[Bill Davis] "The fault is with the executive suite."

I sort of thought that for a bit, but I think people are under-recognising how mad things are lately. Companies like Adobe are fixated now on existing assets and the profit they can derive from them. They don't want it to happen through sales any more. They want rentier relationships now.

If you think Apple is different, I would direct you to their new rolling rent iphone sales programme, their rental music service, and their rental icloud storage system backing up the entire iOS system. There is a difficulty growing in the entire social relationship.

http://vimeo.com/user1590967/videos http://www.ogallchoir.net promo producer/editor.grading/motion graphics


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Bill Davis
Re: Apple and Adobe Software: Together
on Nov 4, 2015 at 6:38:07 am

We're not that far apart on some of this thinking - BUT - guys like Dennis don't make the decisions that cause these problems. These are executive decisions. Beyond that actually, they are political decisions. In the sense that society has allowed corporations to have statutory requirements to put investor interests over those of customers or workers. Without rules otherwise, capitalist competition usually means charge as much as the metrics will allow - and pay as little as you can for materials and labor - then divert as much margin as possible to your investors. It's how capitalism works for better or worse.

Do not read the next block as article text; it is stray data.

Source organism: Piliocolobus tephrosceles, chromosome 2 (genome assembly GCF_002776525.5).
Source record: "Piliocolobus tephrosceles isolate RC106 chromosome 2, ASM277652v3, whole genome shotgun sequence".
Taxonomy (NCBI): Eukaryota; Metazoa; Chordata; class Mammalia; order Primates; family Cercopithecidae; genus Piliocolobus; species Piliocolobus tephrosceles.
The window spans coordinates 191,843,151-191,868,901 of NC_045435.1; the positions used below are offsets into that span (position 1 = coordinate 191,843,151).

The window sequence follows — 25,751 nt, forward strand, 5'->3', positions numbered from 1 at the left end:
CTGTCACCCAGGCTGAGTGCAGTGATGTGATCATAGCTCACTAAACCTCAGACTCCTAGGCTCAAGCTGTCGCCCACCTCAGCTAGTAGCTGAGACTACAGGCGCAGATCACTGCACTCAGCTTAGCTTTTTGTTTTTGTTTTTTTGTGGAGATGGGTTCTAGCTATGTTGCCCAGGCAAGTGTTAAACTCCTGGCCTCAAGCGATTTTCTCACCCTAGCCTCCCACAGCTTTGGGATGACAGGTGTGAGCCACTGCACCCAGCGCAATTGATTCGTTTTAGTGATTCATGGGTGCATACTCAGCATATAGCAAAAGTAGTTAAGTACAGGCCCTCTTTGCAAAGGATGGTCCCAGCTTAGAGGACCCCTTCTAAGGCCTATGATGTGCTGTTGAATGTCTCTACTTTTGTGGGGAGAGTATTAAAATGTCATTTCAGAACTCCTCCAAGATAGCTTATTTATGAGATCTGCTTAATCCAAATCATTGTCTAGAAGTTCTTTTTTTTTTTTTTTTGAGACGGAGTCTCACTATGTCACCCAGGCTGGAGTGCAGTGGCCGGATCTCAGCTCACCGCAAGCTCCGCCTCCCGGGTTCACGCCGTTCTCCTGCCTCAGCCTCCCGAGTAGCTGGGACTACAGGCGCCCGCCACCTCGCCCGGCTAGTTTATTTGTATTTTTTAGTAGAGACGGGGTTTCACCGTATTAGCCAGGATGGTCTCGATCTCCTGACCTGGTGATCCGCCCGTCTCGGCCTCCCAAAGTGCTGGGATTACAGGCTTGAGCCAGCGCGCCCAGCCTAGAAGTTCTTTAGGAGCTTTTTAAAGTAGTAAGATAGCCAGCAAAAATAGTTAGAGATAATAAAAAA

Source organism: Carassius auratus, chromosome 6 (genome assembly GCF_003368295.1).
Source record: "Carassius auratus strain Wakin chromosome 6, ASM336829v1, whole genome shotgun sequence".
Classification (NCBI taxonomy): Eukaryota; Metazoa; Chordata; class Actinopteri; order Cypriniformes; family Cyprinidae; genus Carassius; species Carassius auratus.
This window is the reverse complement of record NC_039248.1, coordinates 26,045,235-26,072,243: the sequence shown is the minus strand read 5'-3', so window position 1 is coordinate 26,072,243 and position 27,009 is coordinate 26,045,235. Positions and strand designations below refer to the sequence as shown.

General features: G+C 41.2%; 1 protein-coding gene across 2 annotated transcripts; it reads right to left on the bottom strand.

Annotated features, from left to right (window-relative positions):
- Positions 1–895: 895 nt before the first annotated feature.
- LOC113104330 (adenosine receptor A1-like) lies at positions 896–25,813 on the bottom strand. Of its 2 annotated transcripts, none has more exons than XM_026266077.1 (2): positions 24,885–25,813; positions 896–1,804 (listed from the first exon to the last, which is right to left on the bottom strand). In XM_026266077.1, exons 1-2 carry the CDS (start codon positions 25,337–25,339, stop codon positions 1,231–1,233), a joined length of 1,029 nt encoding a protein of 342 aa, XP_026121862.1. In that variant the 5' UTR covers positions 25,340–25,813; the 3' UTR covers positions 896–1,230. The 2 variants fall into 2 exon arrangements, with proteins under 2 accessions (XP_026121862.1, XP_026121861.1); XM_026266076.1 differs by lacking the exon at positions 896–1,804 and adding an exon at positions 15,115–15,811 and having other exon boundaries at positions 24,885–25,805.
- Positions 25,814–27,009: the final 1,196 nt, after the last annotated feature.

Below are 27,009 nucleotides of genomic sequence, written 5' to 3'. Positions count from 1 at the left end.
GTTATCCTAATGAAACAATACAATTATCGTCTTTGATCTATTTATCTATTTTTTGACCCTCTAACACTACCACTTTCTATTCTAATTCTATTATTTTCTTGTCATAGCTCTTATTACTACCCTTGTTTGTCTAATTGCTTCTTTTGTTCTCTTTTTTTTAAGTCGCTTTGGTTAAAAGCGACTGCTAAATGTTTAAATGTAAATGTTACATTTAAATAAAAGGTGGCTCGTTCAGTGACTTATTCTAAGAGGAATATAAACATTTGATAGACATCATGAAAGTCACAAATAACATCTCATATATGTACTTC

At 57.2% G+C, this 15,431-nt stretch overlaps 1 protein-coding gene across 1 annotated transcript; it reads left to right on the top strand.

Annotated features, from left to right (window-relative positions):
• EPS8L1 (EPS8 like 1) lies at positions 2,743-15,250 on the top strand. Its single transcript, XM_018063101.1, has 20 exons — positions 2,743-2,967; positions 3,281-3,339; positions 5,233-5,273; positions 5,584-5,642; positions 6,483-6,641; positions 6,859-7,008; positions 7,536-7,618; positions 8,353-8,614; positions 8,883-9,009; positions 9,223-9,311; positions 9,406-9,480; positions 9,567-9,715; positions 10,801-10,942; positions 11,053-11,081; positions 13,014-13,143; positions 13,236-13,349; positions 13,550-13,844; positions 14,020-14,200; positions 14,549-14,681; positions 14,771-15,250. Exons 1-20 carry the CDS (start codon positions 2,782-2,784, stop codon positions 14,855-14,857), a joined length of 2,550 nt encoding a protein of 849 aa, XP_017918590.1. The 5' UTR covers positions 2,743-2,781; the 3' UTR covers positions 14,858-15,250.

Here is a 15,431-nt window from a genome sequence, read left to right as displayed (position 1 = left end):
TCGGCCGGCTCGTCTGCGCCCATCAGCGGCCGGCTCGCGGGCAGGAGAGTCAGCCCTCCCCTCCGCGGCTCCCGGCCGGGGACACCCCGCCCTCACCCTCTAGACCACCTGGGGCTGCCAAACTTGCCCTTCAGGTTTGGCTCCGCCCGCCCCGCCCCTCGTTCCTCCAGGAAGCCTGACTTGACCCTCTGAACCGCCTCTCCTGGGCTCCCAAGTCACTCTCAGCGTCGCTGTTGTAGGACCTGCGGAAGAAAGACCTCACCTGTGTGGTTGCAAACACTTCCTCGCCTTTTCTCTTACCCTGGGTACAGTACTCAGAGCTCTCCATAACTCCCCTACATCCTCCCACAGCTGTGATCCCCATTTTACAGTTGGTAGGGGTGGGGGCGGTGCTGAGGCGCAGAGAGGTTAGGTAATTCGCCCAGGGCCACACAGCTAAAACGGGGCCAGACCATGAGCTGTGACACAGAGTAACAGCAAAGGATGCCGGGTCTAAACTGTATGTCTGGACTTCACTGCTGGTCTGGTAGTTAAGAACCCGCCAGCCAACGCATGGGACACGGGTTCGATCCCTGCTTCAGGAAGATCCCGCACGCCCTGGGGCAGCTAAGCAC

Know someone who teaches video editing in elementary school, high school or college? Tell them to check out http://www.StartEditingNow.com - video editing curriculum complete with licensed practice content.


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Aindreas Gallagher